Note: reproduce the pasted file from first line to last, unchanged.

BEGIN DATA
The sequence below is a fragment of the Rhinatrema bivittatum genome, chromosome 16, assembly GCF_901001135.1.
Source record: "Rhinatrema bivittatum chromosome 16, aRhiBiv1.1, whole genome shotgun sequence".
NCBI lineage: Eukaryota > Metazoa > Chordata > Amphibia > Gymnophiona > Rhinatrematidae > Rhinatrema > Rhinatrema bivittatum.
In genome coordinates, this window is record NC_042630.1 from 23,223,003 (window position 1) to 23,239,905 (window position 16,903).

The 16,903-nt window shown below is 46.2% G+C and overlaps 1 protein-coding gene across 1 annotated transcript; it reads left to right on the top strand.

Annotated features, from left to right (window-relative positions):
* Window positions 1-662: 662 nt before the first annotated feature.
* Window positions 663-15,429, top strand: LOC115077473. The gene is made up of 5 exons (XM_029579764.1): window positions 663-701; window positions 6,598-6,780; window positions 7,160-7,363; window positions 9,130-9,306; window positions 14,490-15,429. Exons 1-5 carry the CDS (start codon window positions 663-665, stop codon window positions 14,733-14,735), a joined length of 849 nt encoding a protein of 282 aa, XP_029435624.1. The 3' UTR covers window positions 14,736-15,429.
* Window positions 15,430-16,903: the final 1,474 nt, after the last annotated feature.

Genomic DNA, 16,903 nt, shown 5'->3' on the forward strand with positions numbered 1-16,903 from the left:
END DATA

The sequence below is a fragment of the Rhinatrema bivittatum genome, chromosome 16, assembly GCF_901001135.1.
Source record: "Rhinatrema bivittatum chromosome 16, aRhiBiv1.1, whole genome shotgun sequence".
NCBI lineage: Eukaryota > Metazoa > Chordata > Amphibia > Gymnophiona > Rhinatrematidae > Rhinatrema > Rhinatrema bivittatum.
In genome coordinates, this window is record NC_042630.1 from 23,223,003 (window position 1) to 23,239,905 (window position 16,903).

The 16,903-nt window shown below is 46.2% G+C and overlaps 1 protein-coding gene across 1 annotated transcript; it reads left to right on the top strand.

Annotated features, from left to right (window-relative positions):
* Window positions 1-662: 662 nt before the first annotated feature.
* Window positions 663-15,429, top strand: LOC115077473. The gene is made up of 5 exons (XM_029579764.1): window positions 663-701; window positions 6,598-6,780; window positions 7,160-7,363; window positions 9,130-9,306; window positions 14,490-15,429. Exons 1-5 carry the CDS (start codon window positions 663-665, stop codon window positions 14,733-14,735), a joined length of 849 nt encoding a protein of 282 aa, XP_029435624.1. The 3' UTR covers window positions 14,736-15,429.
* Window positions 15,430-16,903: the final 1,474 nt, after the last annotated feature.

Genomic DNA, 16,903 nt, shown 5'->3' on the forward strand with positions numbered 1-16,903 from the left: